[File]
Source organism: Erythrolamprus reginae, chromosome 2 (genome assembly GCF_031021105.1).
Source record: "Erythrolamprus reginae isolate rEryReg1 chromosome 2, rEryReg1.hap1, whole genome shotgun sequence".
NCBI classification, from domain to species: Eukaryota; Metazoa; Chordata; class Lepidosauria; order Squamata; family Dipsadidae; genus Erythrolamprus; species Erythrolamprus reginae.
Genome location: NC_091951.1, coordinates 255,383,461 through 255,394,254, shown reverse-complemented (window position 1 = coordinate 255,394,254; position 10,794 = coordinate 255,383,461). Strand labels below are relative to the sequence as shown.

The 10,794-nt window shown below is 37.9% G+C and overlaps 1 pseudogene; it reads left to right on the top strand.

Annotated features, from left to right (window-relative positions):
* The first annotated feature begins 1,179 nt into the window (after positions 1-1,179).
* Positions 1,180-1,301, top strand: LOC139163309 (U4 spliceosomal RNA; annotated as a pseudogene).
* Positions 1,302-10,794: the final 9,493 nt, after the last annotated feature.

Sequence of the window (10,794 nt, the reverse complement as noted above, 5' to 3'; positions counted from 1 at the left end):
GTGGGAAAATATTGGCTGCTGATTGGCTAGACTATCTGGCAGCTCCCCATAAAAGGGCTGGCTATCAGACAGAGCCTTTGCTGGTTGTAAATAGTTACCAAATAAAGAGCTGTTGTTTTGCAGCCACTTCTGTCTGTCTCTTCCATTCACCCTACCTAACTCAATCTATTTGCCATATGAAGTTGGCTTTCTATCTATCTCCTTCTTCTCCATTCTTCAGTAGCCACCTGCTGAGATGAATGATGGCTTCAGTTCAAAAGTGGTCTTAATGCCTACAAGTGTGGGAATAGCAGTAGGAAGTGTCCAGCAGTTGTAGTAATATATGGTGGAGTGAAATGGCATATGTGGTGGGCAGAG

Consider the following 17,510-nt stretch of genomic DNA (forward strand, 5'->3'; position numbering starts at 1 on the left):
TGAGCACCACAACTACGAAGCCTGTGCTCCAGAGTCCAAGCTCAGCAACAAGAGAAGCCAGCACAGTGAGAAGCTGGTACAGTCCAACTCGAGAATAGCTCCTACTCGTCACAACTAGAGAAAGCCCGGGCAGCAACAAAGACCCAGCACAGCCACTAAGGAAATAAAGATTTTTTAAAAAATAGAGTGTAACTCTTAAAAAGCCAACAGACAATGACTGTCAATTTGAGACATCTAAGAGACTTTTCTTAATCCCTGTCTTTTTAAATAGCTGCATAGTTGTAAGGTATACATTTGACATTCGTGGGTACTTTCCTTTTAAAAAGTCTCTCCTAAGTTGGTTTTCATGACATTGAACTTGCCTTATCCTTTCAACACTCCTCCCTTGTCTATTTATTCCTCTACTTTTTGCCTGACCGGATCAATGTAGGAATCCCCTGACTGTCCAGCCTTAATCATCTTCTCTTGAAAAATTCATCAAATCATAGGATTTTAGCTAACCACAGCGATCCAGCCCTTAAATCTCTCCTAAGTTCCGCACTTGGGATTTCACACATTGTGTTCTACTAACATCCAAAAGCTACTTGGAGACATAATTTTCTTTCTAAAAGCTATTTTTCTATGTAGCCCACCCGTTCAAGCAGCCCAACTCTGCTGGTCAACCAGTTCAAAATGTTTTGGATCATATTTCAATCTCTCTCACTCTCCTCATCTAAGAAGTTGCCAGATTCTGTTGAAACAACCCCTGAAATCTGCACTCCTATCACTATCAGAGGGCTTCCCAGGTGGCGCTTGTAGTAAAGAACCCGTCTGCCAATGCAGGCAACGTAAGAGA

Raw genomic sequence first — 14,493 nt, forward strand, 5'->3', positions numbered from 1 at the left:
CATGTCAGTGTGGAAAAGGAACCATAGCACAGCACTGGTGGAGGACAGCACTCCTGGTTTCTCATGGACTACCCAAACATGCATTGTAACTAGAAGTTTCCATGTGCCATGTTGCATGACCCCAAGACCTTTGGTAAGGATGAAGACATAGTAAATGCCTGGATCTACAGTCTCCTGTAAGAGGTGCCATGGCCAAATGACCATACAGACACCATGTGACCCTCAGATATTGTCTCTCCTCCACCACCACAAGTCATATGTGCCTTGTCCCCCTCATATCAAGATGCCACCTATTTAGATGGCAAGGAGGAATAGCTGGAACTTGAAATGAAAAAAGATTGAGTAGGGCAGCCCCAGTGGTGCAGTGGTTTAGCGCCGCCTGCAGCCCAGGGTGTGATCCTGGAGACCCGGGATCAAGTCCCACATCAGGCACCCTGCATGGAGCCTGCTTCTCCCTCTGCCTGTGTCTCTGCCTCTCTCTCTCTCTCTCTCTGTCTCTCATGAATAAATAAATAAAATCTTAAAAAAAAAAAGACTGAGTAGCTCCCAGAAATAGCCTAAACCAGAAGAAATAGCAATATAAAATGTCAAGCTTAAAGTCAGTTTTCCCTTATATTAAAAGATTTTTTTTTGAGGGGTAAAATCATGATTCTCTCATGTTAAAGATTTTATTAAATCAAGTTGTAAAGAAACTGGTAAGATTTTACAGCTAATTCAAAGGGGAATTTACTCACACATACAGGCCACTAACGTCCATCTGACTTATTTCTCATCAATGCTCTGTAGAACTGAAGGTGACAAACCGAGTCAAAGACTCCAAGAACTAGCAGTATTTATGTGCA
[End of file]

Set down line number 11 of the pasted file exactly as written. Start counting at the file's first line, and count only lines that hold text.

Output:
GTGGGAAAATATTGGCTGCTGATTGGCTAGACTATCTGGCAGCTCCCCATAAAAGGGCTGGCTATCAGACAGAGCCTTTGCTGGTTGTAAATAGTTACCAAATAAAGAGCTGTTGTTTTGCAGCCACTTCTGTCTGTCTCTTCCATTCACCCTACCTAACTCAATCTATTTGCCATATGAAGTTGGCTTTCTATCTATCTCCTTCTTCTCCATTCTTCAGTAGCCACCTGCTGAGATGAATGATGGCTTCAGTTCAAAAGTGGTCTTAATGCCTACAAGTGTGGGAATAGCAGTAGGAAGTGTCCAGCAGTTGTAGTAATATATGGTGGAGTGAAATGGCATATGTGGTGGGCAGAG